Network

Don’t just go to a college class and leave before the professor finishes the lecture. Get to know your professors, and make sure they know who you are too. Stand out amidst your classmates, coworkers, and groups. Be the employee with the highest amount of integrity. Make friends with your classmates who are succeeding and see what they’re doing different so you can learn from them. Be the kid in the class who is nice to everyone. Don’t be afraid to answer questions or participate. And, one of my biggest tips, go visit your professors. Get to know them personally. I never understood why my classmates were so intimidated by professors–I absolutely loved many of my professors and I’d go visit and chat with them during my down times. Many of my professors have become my mentors and friends. They are there for you, and, as you stand out, your network grows and these people will also be able to write you high letters of recommendation.

 

Get a job

While working as you take classes isn’t idea, it’s helpful. I worked pretty much all throughout college. Even when I first moved to Utah, I had a lousy job as a baker at the BYU Bakery, and it was hard work, but it paid my rent and some of my tuition (the amount the scholarships didn’t cover). While it’s not the funnest thing in the world, working actually helps you manage your time better, and it teaches you fundamental skills you’ll need for the real world (taxes, tithing, rent, budgeting, etc).

 

Be classy

Saying “please,” “thank you,” and offering to help always goes a long, long way.

 

Always remember who you are

No matter your religious or cultural background, remember who you are as a person. Remember that you are of worth, and that the things you’re doing now will benefit you and the future generations.

 

There is no big secret. Going to school and staying out of debt is all up to you. When I started school, I received FAFSA and some parental help, but less than halfway through college I paid for everything, whether it was out of pocket or through financial aid and scholarships. But I would’ve never been able to get through school debt-free if it hadn’t of been for my scholarships.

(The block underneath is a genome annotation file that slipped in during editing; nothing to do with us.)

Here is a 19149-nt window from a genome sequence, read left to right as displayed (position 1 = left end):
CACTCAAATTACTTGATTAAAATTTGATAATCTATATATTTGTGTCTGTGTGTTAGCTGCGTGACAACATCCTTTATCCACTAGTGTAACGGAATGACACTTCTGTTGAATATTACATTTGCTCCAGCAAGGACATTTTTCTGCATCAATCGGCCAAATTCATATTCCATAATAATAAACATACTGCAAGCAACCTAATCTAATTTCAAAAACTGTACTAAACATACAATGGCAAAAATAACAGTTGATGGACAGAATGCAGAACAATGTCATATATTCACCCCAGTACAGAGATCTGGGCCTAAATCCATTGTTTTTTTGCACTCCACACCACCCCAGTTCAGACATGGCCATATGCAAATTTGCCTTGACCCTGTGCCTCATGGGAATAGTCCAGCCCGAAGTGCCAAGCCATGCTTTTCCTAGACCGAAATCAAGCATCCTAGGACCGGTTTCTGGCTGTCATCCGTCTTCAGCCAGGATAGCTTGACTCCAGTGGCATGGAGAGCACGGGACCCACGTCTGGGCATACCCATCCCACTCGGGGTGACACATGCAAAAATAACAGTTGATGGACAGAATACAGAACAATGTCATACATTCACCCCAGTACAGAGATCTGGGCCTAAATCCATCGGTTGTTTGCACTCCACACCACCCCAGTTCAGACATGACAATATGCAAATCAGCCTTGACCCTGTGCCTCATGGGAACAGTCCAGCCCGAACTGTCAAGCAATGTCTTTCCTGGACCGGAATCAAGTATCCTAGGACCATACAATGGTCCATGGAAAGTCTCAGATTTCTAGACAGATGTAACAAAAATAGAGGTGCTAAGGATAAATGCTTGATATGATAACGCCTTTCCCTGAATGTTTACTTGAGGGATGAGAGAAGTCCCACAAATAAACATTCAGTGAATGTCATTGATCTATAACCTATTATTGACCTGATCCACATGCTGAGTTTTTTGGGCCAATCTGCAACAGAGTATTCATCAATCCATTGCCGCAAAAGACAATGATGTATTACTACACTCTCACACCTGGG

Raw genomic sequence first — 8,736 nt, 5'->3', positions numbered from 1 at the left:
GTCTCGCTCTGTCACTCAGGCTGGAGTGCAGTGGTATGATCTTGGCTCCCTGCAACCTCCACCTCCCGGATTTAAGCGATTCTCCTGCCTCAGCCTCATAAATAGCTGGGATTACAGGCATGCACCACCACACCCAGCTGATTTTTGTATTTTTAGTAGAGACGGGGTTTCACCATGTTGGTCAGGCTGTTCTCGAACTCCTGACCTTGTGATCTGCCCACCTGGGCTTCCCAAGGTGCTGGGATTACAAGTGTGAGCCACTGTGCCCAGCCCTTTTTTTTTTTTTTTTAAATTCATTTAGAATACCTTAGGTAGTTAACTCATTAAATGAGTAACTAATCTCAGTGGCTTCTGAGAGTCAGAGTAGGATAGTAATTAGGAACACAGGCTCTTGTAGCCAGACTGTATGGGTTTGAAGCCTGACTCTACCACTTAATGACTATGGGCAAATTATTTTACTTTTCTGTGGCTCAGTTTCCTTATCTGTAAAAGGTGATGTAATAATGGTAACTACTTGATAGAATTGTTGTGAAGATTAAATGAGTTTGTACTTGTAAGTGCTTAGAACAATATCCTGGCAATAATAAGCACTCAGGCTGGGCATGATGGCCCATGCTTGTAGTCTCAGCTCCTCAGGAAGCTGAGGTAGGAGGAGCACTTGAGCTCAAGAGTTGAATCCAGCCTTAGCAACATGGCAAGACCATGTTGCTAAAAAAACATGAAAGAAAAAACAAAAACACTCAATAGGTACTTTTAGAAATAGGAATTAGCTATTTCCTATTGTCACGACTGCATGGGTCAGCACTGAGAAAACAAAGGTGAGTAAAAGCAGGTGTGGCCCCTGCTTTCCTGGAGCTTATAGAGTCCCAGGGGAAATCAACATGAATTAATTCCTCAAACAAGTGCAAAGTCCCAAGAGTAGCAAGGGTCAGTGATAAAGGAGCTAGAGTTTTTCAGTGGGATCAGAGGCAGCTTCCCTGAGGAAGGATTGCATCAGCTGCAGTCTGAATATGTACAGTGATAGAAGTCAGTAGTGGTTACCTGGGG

With that said, I just wanted to publicly thank Kamehameha Schools for the generous scholarships they’ve offered me over the years, and for the many great values and ethics it has taught me. In the card I just received, it said this:

 

As you embark on a new chapter in your life, we hope you continue to embrace Ke Ali’i Pauahi’s mission and vision of her people becoming “good and industrious men and women.”

 

My experiences in attending Kamehameha Schools, paired with my religious values and life experiences, has really taught me to be an industrious woman. I’m not perfect, but giving everything my 110% has paid off, literally. I can walk out of school debt free, pursuing my dreams and knowing that I’m doing what God wants me to do, and that Bernice Pauahi Bishop would probably be proud of me too. I’m excited for the day that I can give back to the community by donating to and having my own scholarship programs. So many people have blessed my life from behind the scenes. I don’t know all the people who have generously given money to the scholarship funds at Kamehameha Schools, but my heartfelt gratitude goes out to them. Pauahi would be proud of us, especially as I move on in my career and continue this cycle of giving that others have started, and therefore perpetuate this legacy of hers. 

So how do you get through school without any debt? Well, I just told you how. There’s no secret. The choice is yours.

What are some things you’ve done (or are doing) to graduate debt free? Be sure to like, comment, and share!

 

 

 

*The only expense I didn’t have to pay for as I went through college in Hawaii was my rent. I lived in my home, rent-free, which many students don’t have the luxury of doing. When I moved to Utah, however, I lived in apartments for a very long time and I was still able to pay and keep up with everything. It’s all about budgeting and being wise with your resources.